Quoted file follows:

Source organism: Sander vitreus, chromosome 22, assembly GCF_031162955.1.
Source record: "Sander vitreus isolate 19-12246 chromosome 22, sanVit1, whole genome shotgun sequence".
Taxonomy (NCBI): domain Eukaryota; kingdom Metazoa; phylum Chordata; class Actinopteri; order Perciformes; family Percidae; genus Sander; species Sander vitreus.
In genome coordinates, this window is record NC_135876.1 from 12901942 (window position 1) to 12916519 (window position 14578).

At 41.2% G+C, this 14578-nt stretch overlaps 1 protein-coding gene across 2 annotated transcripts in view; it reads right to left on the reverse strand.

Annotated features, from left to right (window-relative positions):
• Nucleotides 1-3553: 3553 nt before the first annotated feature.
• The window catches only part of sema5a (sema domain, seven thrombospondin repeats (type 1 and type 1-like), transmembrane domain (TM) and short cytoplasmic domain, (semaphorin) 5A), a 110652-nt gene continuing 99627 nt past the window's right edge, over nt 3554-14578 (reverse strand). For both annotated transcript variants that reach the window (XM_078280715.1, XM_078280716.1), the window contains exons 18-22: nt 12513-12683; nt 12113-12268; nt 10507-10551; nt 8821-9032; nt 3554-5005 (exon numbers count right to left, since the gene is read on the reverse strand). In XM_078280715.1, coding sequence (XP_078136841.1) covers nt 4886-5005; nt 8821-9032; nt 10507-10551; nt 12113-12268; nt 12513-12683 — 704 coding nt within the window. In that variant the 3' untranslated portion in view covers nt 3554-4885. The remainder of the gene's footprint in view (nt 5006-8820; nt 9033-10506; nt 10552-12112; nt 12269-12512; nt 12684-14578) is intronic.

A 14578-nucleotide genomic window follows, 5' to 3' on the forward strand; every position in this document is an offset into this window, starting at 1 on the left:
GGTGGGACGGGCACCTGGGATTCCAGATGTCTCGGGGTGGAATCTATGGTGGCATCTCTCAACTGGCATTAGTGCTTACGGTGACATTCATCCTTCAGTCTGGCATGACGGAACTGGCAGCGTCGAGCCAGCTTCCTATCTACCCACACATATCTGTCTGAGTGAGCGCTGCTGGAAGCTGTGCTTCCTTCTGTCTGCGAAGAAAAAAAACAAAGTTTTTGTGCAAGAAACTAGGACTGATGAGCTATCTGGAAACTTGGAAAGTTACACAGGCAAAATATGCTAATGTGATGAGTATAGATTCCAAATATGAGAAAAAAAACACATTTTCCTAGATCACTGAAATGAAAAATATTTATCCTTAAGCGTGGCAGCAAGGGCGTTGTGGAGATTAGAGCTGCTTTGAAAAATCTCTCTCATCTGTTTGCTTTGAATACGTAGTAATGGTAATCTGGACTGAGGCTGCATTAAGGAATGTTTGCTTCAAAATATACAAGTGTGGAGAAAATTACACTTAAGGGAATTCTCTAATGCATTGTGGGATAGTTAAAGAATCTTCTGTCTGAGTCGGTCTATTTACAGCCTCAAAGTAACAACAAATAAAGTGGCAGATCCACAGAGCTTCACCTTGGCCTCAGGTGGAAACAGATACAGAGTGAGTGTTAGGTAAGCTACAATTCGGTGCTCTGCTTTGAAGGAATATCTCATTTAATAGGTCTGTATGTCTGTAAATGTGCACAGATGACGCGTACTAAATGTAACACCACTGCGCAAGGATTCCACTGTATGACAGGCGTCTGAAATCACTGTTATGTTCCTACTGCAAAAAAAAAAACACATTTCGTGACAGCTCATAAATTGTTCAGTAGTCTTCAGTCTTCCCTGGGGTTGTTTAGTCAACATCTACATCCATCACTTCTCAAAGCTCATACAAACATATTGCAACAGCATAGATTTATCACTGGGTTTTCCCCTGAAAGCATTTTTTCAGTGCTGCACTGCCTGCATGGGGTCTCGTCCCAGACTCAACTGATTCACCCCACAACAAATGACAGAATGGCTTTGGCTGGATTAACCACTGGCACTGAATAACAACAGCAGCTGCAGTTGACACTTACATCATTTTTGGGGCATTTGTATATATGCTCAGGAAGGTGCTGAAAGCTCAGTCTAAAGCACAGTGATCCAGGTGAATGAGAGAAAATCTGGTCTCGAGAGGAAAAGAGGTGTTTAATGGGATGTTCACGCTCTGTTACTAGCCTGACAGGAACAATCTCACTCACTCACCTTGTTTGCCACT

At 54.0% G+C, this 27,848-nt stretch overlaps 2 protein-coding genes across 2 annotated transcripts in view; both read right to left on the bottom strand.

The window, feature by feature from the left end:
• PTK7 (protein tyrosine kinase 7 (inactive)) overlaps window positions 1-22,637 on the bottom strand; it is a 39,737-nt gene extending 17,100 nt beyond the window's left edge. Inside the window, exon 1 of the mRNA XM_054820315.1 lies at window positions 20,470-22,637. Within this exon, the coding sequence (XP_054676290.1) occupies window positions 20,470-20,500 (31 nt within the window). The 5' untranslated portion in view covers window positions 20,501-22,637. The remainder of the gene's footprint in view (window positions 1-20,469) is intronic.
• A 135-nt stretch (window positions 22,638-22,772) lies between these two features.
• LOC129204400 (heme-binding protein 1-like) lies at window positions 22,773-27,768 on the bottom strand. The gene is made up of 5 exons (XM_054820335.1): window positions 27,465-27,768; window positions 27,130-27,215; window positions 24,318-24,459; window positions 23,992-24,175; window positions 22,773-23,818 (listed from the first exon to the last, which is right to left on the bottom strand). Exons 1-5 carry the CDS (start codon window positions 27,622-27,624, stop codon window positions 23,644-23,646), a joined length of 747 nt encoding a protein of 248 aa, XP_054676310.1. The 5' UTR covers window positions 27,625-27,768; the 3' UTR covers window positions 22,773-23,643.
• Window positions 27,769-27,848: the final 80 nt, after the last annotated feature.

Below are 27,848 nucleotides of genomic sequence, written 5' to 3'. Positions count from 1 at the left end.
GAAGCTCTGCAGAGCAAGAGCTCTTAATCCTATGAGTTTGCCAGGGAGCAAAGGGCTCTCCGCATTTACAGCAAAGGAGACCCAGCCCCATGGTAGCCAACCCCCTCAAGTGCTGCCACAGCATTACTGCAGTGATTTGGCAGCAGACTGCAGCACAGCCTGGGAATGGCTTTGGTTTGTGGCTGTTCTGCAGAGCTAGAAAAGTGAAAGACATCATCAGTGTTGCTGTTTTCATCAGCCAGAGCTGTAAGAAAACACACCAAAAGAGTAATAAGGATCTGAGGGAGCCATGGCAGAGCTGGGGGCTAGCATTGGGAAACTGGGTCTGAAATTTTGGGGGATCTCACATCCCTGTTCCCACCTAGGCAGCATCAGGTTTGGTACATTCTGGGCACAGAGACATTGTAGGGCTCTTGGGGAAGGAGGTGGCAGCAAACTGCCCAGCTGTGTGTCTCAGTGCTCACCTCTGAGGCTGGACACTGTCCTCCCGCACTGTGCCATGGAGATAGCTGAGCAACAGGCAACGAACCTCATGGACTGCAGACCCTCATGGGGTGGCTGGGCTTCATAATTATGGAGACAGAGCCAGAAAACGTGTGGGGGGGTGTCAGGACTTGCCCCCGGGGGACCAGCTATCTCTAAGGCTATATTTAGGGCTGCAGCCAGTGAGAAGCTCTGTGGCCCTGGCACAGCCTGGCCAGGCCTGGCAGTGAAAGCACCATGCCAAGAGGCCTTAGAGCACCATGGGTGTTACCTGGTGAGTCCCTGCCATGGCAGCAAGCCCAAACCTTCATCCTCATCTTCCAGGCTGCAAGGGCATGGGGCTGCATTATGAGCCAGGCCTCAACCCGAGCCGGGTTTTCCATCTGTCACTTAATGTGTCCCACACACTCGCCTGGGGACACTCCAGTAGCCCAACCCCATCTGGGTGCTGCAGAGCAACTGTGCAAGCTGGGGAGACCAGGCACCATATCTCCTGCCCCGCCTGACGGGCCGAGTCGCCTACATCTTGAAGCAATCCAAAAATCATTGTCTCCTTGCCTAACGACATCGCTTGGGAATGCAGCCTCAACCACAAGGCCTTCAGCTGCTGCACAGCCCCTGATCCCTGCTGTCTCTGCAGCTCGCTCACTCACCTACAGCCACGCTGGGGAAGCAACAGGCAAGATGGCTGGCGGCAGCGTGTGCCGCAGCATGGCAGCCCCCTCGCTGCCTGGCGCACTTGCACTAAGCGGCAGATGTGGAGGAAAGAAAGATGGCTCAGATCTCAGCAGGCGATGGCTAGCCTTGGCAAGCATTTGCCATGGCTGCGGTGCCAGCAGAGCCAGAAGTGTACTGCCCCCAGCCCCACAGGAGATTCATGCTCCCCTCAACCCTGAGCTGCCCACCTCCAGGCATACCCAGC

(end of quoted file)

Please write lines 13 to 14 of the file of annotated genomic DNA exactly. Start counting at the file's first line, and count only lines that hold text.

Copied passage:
• PTK7 (protein tyrosine kinase 7 (inactive)) overlaps window positions 1-22,637 on the bottom strand; it is a 39,737-nt gene extending 17,100 nt beyond the window's left edge. Inside the window, exon 1 of the mRNA XM_054820315.1 lies at window positions 20,470-22,637. Within this exon, the coding sequence (XP_054676290.1) occupies window positions 20,470-20,500 (31 nt within the window). The 5' untranslated portion in view covers window positions 20,501-22,637. The remainder of the gene's footprint in view (window positions 1-20,469) is intronic.
• A 135-nt stretch (window positions 22,638-22,772) lies between these two features.